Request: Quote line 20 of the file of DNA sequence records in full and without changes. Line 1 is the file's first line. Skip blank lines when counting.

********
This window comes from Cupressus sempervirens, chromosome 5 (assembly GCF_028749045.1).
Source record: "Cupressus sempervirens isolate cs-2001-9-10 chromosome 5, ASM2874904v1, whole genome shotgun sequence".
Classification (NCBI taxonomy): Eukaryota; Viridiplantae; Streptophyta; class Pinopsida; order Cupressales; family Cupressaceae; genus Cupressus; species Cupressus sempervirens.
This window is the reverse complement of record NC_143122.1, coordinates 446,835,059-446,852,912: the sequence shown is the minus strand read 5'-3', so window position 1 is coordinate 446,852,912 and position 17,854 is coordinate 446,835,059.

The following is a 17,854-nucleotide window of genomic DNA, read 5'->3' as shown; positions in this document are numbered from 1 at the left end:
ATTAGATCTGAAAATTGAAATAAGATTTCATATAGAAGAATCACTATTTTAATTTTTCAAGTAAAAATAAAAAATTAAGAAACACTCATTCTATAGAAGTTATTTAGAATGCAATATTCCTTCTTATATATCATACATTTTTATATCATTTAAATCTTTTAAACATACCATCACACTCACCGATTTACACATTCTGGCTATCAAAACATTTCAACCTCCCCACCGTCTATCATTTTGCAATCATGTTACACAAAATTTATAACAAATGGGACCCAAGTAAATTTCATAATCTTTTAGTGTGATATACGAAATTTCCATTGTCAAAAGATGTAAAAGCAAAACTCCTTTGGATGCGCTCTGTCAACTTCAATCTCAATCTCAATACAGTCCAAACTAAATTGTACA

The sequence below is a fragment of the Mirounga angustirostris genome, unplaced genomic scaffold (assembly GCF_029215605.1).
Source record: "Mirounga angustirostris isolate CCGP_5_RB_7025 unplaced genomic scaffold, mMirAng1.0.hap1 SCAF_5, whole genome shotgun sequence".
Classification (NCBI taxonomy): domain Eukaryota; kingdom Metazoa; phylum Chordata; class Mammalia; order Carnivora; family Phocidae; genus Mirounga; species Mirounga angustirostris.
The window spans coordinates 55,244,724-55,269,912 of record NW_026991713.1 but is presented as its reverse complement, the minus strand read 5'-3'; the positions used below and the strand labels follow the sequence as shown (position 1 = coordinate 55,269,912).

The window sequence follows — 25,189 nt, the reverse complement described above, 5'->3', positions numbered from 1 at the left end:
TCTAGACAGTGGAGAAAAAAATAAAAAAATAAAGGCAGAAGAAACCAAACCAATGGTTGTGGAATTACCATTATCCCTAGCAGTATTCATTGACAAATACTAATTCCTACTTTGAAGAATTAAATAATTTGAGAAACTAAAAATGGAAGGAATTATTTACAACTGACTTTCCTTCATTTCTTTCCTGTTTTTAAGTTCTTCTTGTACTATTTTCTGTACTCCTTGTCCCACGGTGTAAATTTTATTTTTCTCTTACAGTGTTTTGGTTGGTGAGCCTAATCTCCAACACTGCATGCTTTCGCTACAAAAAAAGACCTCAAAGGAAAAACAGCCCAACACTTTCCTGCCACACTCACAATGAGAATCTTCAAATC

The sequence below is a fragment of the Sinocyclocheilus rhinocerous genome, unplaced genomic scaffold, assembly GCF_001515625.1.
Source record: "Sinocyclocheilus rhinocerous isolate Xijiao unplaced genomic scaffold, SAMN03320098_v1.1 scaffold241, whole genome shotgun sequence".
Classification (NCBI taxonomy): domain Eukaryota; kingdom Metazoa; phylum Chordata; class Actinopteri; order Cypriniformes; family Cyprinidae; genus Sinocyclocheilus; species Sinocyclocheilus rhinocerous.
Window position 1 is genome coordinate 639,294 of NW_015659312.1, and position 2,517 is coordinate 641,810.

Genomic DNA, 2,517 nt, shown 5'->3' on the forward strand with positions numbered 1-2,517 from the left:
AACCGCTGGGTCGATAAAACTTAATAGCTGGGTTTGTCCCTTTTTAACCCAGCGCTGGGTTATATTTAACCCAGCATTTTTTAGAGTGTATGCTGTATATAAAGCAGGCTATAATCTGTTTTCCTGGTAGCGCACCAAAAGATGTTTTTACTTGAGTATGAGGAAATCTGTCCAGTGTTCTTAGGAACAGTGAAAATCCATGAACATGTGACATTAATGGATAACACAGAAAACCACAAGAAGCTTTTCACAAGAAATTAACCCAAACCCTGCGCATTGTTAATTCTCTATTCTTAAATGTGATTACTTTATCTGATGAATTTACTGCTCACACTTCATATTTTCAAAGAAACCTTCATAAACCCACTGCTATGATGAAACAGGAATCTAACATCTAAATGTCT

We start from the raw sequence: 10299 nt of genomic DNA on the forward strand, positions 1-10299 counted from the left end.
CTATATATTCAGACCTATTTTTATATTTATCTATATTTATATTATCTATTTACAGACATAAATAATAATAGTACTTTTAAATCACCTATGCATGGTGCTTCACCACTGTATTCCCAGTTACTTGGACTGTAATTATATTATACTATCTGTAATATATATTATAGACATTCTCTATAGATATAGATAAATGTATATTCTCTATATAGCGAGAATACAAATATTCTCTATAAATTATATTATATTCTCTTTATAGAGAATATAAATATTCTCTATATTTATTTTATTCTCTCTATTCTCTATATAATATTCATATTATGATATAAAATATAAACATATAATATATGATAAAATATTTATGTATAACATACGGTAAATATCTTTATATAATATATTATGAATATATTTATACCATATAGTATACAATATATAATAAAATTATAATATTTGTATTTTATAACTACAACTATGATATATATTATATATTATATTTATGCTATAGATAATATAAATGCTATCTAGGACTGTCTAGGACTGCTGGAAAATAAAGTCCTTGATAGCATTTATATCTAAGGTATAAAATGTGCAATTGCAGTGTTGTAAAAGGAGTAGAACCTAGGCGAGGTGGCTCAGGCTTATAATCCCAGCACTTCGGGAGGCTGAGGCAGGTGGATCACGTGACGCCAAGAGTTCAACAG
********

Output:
CTATATATTCAGACCTATTTTTATATTTATCTATATTTATATTATCTATTTACAGACATAAATAATAATAGTACTTTTAAATCACCTATGCATGGTGCTTCACCACTGTATTCCCAGTTACTTGGACTGTAATTATATTATACTATCTGTAATATATATTATAGACATTCTCTATAGATATAGATAAATGTATATTCTCTATATAGCGAGAATACAAATATTCTCTATAAATTATATTATATTCTCTTTATAGAGAATATAAATATTCTCTATATTTATTTTATTCTCTCTATTCTCTATATAATATTCATATTATGATATAAAATATAAACATATAATATATGATAAAATATTTATGTATAACATACGGTAAATATCTTTATATAATATATTATGAATATATTTATACCATATAGTATACAATATATAATAAAATTATAATATTTGTATTTTATAACTACAACTATGATATATATTATATATTATATTTATGCTATAGATAATATAAATGCTATCTAGGACTGTCTAGGACTGCTGGAAAATAAAGTCCTTGATAGCATTTATATCTAAGGTATAAAATGTGCAATTGCAGTGTTGTAAAAGGAGTAGAACCTAGGCGAGGTGGCTCAGGCTTATAATCCCAGCACTTCGGGAGGCTGAGGCAGGTGGATCACGTGACGCCAAGAGTTCAACAG